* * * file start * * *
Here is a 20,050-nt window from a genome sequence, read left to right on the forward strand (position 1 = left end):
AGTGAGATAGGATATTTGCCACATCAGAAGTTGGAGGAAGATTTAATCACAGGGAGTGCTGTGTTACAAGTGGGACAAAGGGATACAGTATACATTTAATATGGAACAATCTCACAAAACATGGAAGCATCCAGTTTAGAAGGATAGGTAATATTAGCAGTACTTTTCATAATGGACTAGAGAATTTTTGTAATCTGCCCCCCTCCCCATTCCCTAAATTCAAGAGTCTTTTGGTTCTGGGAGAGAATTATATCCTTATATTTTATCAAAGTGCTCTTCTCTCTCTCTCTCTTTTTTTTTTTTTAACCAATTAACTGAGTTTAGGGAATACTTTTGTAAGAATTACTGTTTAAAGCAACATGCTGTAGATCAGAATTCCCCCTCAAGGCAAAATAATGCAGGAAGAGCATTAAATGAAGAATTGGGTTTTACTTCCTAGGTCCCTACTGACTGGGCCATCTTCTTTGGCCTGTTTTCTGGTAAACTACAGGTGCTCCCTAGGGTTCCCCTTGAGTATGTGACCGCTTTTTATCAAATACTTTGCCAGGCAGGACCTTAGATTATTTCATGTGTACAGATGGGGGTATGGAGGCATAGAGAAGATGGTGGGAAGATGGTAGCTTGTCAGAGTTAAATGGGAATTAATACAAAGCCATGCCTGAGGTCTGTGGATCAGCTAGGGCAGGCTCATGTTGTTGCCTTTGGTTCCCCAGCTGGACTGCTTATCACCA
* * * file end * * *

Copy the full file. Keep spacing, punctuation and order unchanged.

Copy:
Here is a 20,050-nt window from a genome sequence, read left to right on the forward strand (position 1 = left end):
AGTGAGATAGGATATTTGCCACATCAGAAGTTGGAGGAAGATTTAATCACAGGGAGTGCTGTGTTACAAGTGGGACAAAGGGATACAGTATACATTTAATATGGAACAATCTCACAAAACATGGAAGCATCCAGTTTAGAAGGATAGGTAATATTAGCAGTACTTTTCATAATGGACTAGAGAATTTTTGTAATCTGCCCCCCTCCCCATTCCCTAAATTCAAGAGTCTTTTGGTTCTGGGAGAGAATTATATCCTTATATTTTATCAAAGTGCTCTTCTCTCTCTCTCTCTTTTTTTTTTTTTAACCAATTAACTGAGTTTAGGGAATACTTTTGTAAGAATTACTGTTTAAAGCAACATGCTGTAGATCAGAATTCCCCCTCAAGGCAAAATAATGCAGGAAGAGCATTAAATGAAGAATTGGGTTTTACTTCCTAGGTCCCTACTGACTGGGCCATCTTCTTTGGCCTGTTTTCTGGTAAACTACAGGTGCTCCCTAGGGTTCCCCTTGAGTATGTGACCGCTTTTTATCAAATACTTTGCCAGGCAGGACCTTAGATTATTTCATGTGTACAGATGGGGGTATGGAGGCATAGAGAAGATGGTGGGAAGATGGTAGCTTGTCAGAGTTAAATGGGAATTAATACAAAGCCATGCCTGAGGTCTGTGGATCAGCTAGGGCAGGCTCATGTTGTTGCCTTTGGTTCCCCAGCTGGACTGCTTATCACCA